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Call for annual House of Lords debate in memory of Norwich’s Baroness Hollis

PUBLISHED: 12:06 02 November 2018 | UPDATED: 12:18 02 November 2018

Baroness Hollis meeting pensioners in Norwich in 2000. Pic: Simon Finlay.

Baroness Hollis meeting pensioners in Norwich in 2000. Pic: Simon Finlay.

A call has been made for Parliament to hold an annual debate in honour of Labour peer and former leader of Norwich City Council Patricia Hollis.

Baroness Hollis of Heigham died last month aged 77, after a long illness.

And fellow Labour peer Lord Bassam of Brighton, speaking in the House of Lords, said her lifelong work to lift people out of poverty should be honoured with an annual ‘Hollis Debate’.

Lord Bassam, who made the comments during a debate about the impact on family life of benefit changes, including universal credit, said: “Patricia was a big figure nationally and locally in her home town of Norwich.

“She was greatly respected for her work, championing measures that attacked poverty and promoting the interests of women in the social security and pension system.

“Today I intend to invite the government to instigate an annual Hollis Debate to be held in her memory, to consider what best can be done to tackle poverty and its causes.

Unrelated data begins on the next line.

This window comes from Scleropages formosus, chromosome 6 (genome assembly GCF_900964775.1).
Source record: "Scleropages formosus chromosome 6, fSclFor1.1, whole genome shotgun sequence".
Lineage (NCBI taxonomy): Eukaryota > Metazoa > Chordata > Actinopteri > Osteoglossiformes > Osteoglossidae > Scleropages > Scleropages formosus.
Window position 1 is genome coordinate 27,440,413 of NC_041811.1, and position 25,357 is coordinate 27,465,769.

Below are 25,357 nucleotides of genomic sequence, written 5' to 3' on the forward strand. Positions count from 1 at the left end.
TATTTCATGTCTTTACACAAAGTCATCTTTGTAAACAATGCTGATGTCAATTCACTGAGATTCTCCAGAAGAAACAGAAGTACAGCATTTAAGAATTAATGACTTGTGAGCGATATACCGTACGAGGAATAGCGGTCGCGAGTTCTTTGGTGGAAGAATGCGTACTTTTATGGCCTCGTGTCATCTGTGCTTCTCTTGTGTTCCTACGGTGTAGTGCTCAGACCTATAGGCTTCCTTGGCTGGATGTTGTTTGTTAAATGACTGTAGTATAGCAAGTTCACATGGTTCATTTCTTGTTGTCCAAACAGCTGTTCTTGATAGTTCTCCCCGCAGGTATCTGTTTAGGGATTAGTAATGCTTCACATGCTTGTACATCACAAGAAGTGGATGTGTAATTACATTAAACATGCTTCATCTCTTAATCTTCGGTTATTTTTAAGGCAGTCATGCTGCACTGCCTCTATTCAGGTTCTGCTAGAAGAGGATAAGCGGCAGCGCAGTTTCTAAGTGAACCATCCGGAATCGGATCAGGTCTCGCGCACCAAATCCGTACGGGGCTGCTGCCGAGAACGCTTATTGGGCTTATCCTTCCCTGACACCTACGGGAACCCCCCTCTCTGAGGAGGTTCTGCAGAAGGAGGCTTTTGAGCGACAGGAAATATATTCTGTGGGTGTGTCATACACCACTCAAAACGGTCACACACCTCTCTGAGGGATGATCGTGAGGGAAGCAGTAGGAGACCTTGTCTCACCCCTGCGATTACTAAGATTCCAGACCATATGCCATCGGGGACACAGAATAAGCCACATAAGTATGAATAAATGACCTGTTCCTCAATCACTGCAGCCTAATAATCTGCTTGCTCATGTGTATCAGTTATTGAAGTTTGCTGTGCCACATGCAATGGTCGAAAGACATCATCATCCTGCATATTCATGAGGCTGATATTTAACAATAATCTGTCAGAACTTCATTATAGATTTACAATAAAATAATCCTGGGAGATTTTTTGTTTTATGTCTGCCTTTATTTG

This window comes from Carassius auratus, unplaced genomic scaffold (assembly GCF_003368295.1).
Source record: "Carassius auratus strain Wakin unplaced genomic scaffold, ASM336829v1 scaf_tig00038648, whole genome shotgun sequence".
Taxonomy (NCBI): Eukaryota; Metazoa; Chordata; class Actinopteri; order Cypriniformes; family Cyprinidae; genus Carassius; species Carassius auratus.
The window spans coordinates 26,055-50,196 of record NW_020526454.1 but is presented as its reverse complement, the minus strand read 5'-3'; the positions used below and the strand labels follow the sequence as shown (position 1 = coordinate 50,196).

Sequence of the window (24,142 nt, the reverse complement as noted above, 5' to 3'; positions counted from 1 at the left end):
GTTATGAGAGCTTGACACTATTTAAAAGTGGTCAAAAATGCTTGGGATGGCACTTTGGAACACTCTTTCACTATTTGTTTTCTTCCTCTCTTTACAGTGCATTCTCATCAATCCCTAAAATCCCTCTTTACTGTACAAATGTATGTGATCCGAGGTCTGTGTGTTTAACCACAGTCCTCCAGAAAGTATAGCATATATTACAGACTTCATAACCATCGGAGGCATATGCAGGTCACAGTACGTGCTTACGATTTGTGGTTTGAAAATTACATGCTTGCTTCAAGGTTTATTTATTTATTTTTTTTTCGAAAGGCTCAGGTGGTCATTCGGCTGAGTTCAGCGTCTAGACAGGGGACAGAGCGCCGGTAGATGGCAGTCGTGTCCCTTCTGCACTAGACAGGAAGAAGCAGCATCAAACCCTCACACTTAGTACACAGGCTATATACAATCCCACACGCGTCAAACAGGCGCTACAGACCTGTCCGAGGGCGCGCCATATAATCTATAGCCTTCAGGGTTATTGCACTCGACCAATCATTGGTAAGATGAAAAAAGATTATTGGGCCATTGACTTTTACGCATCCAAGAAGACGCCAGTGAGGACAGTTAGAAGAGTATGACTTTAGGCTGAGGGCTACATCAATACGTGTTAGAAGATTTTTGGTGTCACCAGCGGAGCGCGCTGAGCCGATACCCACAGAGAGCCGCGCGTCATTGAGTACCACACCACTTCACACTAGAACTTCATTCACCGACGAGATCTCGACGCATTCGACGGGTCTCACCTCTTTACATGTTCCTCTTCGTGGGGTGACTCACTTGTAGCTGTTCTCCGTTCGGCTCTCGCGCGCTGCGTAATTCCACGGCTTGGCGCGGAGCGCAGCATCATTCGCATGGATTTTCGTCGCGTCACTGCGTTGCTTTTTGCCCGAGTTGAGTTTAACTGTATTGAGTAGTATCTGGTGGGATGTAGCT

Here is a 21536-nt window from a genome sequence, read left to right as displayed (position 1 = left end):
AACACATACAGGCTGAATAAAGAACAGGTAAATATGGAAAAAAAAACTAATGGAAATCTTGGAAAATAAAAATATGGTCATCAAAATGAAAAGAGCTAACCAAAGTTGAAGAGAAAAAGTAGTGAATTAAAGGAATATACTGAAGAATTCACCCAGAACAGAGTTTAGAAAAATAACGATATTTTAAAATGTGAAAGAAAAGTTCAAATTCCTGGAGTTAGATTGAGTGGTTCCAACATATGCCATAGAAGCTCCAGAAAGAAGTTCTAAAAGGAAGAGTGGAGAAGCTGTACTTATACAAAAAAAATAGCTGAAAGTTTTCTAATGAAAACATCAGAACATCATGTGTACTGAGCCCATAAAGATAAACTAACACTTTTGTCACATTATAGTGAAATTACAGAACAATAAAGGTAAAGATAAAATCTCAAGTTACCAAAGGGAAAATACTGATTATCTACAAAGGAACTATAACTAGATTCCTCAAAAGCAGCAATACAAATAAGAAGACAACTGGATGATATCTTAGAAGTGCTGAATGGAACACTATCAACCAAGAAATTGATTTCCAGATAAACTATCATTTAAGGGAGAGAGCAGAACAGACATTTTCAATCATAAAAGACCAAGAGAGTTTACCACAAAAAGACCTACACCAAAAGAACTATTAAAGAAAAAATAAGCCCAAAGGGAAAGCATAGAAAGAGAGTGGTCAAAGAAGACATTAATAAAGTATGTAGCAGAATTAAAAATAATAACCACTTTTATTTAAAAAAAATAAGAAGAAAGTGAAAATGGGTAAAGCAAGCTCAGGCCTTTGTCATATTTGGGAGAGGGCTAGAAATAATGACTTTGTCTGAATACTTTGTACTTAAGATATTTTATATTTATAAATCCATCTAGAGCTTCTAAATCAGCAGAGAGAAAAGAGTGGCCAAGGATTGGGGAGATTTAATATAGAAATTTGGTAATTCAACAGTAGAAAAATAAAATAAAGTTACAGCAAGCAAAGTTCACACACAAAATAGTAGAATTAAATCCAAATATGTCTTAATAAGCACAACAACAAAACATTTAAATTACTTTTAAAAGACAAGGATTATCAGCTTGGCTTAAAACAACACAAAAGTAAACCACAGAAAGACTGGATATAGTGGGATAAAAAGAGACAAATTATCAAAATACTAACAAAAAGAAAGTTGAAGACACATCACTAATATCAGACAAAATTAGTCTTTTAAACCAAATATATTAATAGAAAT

“Patricia’s passion in tackling poverty was borne of personal experience - something both she and I shared, and which helped hone her arguments.

“Her father was a farm labourer and her mother worked in service — which, curiously, were jobs which my mother undertook in raising me in rural Essex during hard times.

“More importantly, Patricia Hollis argued rightly that we need to stop looking at the cuts to benefits in isolation, instead looking holistically at the impact of multiple cuts.

“When Patricia made an argument everyone listened, even when they did not want to hear it.”

The call was backed by other members of the House of Lords, with Baroness Drake hailing her “wonderful achievements and unquenchable commitment to those less well off”.

Baroness Hollis was a lecturer in modern history, reader and dean at the University of East Anglia (UEA) from 1967 to 1990.

She served on Norwich City Council from 1968 to 1991, and leading the council from 1983 to 1988.

She was the Labour parliamentary candidate for Great Yarmouth in 1974, and again in 1979, and was a Norfolk county councillor from 1978 to 1982.

In 1990 she was made a life peer.

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